NYC street vendors march to City Hall to demand protections, revision of strict rules
New York City street vendors marched to City Hall Thursday to demand the city to put into place protections for them.
Sammy Saleh has been selling halal food in Times Square for 15 years, but he says this summer was particularly expensive due to minor violations.
“Over 100 tickets in the past three months,” he says. “You're not 18 inches away from the curb, you're not 10 feet away from the crosswalk…they don't even give you a warning.”
Police have seized Saleh’s cart more than once, but he says many of these rules are impossible to comply with.
“The police comes and measures. It's impossible for me to be 18 inches away from the curb because I have to be in front of the bollards,” he says.
Saleh and dozens of other fellow street vendors marched to ask the City Council to introduce legislation that would overhaul the street vending industry.
Their demands include more support from NYC small business services, additional locations where they can sell legally, and more civilian oversight as opposed to police enforcement.
They are also urging the city to lift the cap on the number of permits the Health Department can issue, which forces many vendors to sell without a license.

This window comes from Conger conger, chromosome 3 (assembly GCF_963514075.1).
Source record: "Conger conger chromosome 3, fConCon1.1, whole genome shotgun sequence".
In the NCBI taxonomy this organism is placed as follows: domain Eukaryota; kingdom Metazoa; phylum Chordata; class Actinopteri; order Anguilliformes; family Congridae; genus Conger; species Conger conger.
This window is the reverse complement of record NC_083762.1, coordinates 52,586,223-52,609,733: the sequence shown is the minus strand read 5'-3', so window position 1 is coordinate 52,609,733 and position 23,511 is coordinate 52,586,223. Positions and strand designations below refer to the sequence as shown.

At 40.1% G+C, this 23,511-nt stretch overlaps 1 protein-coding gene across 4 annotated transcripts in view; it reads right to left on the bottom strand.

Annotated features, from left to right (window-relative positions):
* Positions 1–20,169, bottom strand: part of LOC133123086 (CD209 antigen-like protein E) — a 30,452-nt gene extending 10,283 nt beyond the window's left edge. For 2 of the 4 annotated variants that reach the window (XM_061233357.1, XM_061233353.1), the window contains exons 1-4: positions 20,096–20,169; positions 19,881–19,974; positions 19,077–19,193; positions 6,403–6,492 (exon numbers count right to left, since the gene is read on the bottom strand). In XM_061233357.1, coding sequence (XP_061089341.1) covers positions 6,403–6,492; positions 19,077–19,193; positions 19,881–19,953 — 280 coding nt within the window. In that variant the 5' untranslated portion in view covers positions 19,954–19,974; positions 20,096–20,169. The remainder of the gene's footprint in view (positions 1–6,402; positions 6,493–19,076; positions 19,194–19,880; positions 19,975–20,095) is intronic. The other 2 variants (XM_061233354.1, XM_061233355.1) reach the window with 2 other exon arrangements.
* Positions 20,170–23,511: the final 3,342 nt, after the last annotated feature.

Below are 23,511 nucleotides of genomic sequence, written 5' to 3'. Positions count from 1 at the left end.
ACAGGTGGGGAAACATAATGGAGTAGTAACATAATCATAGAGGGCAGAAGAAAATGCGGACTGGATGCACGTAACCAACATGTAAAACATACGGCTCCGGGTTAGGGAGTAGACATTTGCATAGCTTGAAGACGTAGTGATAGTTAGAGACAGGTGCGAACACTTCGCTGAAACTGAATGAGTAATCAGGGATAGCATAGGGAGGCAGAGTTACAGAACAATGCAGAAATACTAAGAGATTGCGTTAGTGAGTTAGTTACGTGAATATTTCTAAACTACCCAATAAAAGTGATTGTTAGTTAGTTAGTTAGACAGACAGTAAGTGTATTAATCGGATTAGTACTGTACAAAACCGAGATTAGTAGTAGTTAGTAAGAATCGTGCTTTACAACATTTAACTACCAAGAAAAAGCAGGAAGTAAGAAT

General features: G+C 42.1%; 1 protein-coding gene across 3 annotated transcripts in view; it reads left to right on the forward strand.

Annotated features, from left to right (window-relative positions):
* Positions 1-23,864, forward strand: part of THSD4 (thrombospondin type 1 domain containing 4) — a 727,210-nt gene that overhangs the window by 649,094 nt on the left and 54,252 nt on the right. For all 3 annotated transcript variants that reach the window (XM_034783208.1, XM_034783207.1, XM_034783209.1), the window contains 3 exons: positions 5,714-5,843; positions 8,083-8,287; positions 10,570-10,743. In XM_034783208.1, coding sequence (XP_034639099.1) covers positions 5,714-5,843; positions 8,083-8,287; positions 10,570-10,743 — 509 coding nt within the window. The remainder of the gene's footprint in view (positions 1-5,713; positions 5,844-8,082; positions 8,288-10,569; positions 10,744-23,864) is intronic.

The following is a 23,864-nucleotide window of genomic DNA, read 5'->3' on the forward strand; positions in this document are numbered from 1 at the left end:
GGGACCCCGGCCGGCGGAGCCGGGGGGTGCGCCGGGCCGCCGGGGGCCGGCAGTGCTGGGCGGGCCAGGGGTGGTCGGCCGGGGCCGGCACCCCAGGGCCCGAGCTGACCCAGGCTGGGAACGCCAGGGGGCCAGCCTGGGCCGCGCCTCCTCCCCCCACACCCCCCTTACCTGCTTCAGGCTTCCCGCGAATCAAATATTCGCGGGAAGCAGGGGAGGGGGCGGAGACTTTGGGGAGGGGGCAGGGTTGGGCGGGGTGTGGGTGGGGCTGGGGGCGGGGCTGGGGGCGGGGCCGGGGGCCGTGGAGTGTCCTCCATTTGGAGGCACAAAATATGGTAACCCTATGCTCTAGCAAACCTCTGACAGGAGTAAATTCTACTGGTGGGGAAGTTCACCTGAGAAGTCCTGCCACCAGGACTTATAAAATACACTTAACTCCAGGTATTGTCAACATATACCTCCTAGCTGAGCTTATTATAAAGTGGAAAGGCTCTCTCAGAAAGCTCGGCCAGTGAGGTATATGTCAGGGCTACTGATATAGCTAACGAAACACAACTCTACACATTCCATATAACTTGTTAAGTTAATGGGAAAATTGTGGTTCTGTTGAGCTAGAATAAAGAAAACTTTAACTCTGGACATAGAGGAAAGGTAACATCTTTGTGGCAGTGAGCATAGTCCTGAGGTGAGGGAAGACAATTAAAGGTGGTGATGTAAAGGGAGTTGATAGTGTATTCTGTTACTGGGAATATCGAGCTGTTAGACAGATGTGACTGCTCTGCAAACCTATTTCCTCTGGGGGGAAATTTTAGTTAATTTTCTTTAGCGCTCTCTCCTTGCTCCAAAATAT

One vendor told News 12 he’s filled out the application for a permit several times but has always been left on the waiting list.
The council passed legislation that would gradually expand the number of permits in January 2021.
The city was allowed to start issuing 400 new street vendor permits in July of this year, but three months later, none of them have been issued so far. Street vendors also say 400 is still not enough.
The Health Department said in a statement, “The process is behind schedule — in part because we want to be responsive to the public comments we received in the proposed rules and give this feedback the deliberation it deserves. We are working as fast as we can."
Street vendors say all they want is to be able to make a living legally and without fear of retaliation.
The Department of Consumer and Worker Protection said in part, “Street vendors are a vital part of the New York City's economic landscape; however, everyone must follow the city's rules and laws. DCWP inspectors are committed to an education-first approach to vending enforcement, which includes the opportunity to comply before issuing violations."